02 Oct My First Love Letter
I’ve written hundreds of love letters.
Because of Twice, I’ve also watched as people have written hundreds love letters. I’m transfixed by the curious process of capturing love with words. And I know what the first question will always be when I hand people pen and paper: “What am I supposed to write?”
That’s my go-to line for your first love letter. It’s what I realised about writing my first. I’d written little love notes, bits and bobs, but before I started making this movie, I don’t know if I ever wrote an actual, official Letter with a capital L. So my first Letter was written to be read on-screen by my co-star as we made our movie.
What did I write in that first love letter to my leading man? Well, I didn’t know where to begin, but I had a deadline, because I knew that I wanted him to have a real letter to read so that it would be easier for him to act in the scene. And we shot that scene waaaaaaaaaay back in the beginning of filming, within the first few days of Phase One of Twice (we shot the film at staggered times).
I decided to take all the armour off my heart & put it on paper.
That letter was to my ex, the one who I will always love, who shattered my heart in just the right way to get me to create the story that would become Twice out of the shards of me. My hand dictated what I wanted to tell him, but also what I wished for myself. I focused on expressing the things I would want to hear, and a flow started to happen. It was imperfect, but so real.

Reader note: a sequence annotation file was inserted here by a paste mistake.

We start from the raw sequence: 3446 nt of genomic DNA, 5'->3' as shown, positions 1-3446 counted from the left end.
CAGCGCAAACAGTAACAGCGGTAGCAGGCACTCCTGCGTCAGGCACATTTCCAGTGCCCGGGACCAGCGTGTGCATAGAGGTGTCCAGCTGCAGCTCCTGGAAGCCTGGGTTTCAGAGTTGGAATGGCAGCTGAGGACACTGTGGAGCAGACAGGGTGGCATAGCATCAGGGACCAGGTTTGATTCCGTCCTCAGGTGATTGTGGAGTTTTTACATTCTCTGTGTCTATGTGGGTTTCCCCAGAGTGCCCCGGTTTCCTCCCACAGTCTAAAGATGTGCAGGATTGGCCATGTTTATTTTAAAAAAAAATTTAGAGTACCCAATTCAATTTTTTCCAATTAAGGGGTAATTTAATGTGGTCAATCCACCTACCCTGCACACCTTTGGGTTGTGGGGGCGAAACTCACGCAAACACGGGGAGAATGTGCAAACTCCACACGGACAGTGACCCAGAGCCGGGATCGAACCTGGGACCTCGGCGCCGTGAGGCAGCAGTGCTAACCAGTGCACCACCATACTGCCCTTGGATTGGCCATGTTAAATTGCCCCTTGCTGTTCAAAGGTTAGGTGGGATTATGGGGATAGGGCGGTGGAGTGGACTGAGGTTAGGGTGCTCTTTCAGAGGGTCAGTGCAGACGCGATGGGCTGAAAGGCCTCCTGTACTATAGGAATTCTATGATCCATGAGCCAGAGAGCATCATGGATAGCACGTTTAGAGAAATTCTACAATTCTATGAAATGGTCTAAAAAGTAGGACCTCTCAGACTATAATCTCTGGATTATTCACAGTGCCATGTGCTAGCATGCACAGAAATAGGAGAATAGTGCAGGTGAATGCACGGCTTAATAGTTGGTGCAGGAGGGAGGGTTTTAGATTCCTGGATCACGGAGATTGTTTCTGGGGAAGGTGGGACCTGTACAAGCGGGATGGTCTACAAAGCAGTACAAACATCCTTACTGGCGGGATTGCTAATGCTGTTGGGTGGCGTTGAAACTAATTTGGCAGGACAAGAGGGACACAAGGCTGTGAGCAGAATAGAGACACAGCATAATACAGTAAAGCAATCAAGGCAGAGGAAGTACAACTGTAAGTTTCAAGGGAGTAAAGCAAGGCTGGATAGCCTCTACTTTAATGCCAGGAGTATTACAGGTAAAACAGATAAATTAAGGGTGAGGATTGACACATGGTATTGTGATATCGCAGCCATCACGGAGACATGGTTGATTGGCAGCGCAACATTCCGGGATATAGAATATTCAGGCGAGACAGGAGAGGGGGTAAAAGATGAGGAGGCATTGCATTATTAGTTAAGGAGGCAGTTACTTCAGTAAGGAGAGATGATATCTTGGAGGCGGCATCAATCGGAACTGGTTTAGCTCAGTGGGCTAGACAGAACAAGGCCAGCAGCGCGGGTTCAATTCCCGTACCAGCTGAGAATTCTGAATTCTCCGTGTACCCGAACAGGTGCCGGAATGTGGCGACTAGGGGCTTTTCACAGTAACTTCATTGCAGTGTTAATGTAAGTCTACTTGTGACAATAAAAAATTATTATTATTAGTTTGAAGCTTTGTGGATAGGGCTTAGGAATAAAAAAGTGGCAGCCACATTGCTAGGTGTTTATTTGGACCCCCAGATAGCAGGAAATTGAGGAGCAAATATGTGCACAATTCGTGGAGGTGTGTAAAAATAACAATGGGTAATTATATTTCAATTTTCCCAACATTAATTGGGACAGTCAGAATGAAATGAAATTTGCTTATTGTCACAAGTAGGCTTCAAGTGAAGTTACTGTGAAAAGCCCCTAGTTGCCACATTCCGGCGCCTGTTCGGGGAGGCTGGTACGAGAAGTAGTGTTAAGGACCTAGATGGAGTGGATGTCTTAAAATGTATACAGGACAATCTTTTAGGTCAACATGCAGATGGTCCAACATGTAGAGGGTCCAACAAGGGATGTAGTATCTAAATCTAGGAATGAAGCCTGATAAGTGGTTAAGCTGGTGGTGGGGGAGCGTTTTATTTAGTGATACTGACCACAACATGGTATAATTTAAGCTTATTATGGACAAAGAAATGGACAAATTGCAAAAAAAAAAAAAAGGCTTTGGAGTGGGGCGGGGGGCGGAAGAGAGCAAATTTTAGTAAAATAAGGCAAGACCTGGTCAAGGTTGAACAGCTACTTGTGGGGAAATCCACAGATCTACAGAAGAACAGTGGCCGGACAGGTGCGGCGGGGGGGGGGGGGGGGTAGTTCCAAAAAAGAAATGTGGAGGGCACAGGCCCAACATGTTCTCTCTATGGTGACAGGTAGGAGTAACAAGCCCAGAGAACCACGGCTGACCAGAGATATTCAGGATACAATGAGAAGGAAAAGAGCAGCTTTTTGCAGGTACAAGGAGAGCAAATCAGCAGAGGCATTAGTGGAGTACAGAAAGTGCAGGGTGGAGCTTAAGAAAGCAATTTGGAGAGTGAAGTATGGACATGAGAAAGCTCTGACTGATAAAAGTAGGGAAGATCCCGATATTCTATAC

I took a picture of the letter and when we were on set shooting that scene, I read the letter out loud. Only Phil (the actor playing “Man”), Greg (our cinematographer) and I were in that room as I read it. Phil held up the paper, Greg framed him in a close-up and I started reading. Neither of them had seen the letter before I read it that very moment.
That letter changed us. It came out of my heart and entered theirs.
When I finished reading it, tears were streaming down my face. And I looked up to see tears streaming down both Greg’s and Phil’s faces. You’ll see Phil’s amazing reaction in the movie, but Greg and my reactions will always be visible to my memory. Because after wiping our eyes, we hugged each other, and stopped for a second to talk about heartbreak.
The letter opened up a conversation. It let us have all the feels. It has crossed-out words on it, and the writer in me re-reads it and wants to correct a few strangely formed sentences, but I’ll always leave it untouched, because it doesn’t need to be perfect. It needs to be true.
When you sit down to write one (and please do, the world needs love letters), there is no designated thing you are “supposed to” write. There are only things you wish to give to someone else. So perhaps you’ll be able to find the inevitable writing flow by asking yourself the question:
What would I like to give from my inner world to the outer world today?
And then get a pen, some paper, take a deep breath and don’t worry about perfection. Give what you want to get.